Trevor founded a manufacturing company 20 years ago. The business continues to expand; the customer list now includes Fortune 500 companies. He has been asked to share his wisdom on several occasions, but declined. Despite his success, Trevor secretly feels inferior to other owners, insecure because of his lack of formal education.
Sarah was born to style hair, to make people look their best. Customers enjoy not only her expertise but also her witty conversation. She is always booked weeks in advance. She knows other salons charge more for the same services, but she is hesitant to raise prices. Sarah perceives herself as dull and fat, unworthy of charging more.
Dwight grew up learning every aspect of the family business. Eventually he purchased and continues to grow this thriving enterprise. He has good business instincts and a knack for taking risks that pay off. Dwight’s father, a confident outgoing man who makes friends easily, has been gone from the company for years, yet when confronted by a big decision, Dwight second-guesses himself, wondering how his father would handle the situation.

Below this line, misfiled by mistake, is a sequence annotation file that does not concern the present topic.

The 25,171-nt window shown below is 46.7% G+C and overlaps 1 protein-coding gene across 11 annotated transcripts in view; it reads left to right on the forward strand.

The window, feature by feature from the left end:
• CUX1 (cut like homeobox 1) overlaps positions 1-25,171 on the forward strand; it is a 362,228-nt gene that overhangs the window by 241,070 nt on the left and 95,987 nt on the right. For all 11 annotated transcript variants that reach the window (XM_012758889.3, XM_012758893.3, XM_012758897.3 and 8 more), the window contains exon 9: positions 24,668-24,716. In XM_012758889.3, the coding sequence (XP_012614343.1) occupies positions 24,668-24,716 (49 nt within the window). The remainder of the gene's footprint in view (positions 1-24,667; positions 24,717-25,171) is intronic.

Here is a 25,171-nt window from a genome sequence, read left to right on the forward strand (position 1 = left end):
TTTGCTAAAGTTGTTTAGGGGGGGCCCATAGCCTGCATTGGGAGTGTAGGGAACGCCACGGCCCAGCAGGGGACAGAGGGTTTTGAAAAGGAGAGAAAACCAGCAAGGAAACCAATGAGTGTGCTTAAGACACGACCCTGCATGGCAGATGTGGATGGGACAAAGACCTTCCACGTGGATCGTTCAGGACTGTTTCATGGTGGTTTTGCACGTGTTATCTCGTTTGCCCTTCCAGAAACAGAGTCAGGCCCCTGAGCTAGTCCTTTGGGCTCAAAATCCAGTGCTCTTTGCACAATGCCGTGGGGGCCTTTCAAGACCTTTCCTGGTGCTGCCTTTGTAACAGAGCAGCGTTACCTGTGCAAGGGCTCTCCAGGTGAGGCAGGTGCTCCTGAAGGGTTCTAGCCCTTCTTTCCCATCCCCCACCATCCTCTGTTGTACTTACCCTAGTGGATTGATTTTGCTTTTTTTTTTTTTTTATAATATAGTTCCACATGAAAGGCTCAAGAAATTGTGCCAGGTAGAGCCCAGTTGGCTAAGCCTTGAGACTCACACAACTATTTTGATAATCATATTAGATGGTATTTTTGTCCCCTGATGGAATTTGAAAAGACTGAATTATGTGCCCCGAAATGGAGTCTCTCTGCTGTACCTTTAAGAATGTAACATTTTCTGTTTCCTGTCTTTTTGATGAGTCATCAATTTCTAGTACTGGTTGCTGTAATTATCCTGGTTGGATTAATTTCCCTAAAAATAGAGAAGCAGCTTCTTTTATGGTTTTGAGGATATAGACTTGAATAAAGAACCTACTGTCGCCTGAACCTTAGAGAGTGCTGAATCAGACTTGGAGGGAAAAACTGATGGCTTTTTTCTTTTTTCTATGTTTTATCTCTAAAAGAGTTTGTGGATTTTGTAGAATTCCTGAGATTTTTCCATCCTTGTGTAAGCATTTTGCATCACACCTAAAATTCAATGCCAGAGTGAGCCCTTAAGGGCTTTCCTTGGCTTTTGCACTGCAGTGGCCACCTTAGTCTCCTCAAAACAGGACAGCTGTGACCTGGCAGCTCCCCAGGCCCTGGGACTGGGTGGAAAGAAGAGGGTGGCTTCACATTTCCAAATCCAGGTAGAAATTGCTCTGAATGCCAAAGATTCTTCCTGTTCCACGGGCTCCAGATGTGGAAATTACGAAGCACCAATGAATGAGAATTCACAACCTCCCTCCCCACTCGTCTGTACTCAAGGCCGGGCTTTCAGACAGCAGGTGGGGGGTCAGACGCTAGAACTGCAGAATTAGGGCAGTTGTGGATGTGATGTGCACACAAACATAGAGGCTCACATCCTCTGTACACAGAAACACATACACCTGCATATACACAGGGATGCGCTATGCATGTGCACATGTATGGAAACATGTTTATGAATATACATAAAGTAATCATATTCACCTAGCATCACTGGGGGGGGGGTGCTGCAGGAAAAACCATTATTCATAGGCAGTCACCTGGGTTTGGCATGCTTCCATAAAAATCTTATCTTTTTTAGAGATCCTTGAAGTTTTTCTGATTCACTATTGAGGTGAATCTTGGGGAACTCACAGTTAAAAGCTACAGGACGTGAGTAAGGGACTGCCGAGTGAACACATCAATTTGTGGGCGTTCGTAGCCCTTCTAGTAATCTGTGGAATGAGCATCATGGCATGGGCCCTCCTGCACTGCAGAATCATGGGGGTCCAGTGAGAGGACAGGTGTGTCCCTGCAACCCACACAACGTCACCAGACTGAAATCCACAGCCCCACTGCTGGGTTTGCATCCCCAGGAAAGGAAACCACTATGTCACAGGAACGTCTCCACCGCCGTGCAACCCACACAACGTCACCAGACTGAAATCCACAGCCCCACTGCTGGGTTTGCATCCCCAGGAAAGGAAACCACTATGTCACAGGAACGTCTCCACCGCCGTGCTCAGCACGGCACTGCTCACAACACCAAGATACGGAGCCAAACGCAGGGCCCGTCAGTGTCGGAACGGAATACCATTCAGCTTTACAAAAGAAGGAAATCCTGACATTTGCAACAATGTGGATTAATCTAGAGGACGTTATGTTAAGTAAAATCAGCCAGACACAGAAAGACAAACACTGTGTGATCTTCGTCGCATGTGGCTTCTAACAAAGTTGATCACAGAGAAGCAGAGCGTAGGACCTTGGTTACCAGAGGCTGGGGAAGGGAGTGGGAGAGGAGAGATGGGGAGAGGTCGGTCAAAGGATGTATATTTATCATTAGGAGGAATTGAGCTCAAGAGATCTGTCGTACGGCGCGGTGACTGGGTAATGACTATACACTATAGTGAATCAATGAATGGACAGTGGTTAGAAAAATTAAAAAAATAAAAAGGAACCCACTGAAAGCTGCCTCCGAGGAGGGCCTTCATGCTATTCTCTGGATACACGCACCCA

These three individuals all suffer from limiting, irrational beliefs, messages about life we send ourselves, that keep us from growing emotionally. These baseless attitudes and opinions are out of sync with how the world really is.
Irrational, limiting beliefs cloud our thinking, impair our judgement and cause us to perceive ourselves in ways that do not match the facts. They cost us money and steal peace of mind.
In her book, Loving What Is, Byron Katie challenges irrational thinking with four powerful questions: 1.Is it true?
2.Can you absolutely know it’s true?
3.How do you react -what happens – when you believe that thought?
4.Who would you be without the thought.
All of us have limiting thoughts from time to time; the trick is to recognize them, challenge them and learn to see ourselves in the same way as the people who care about us see us: as successful, confident individuals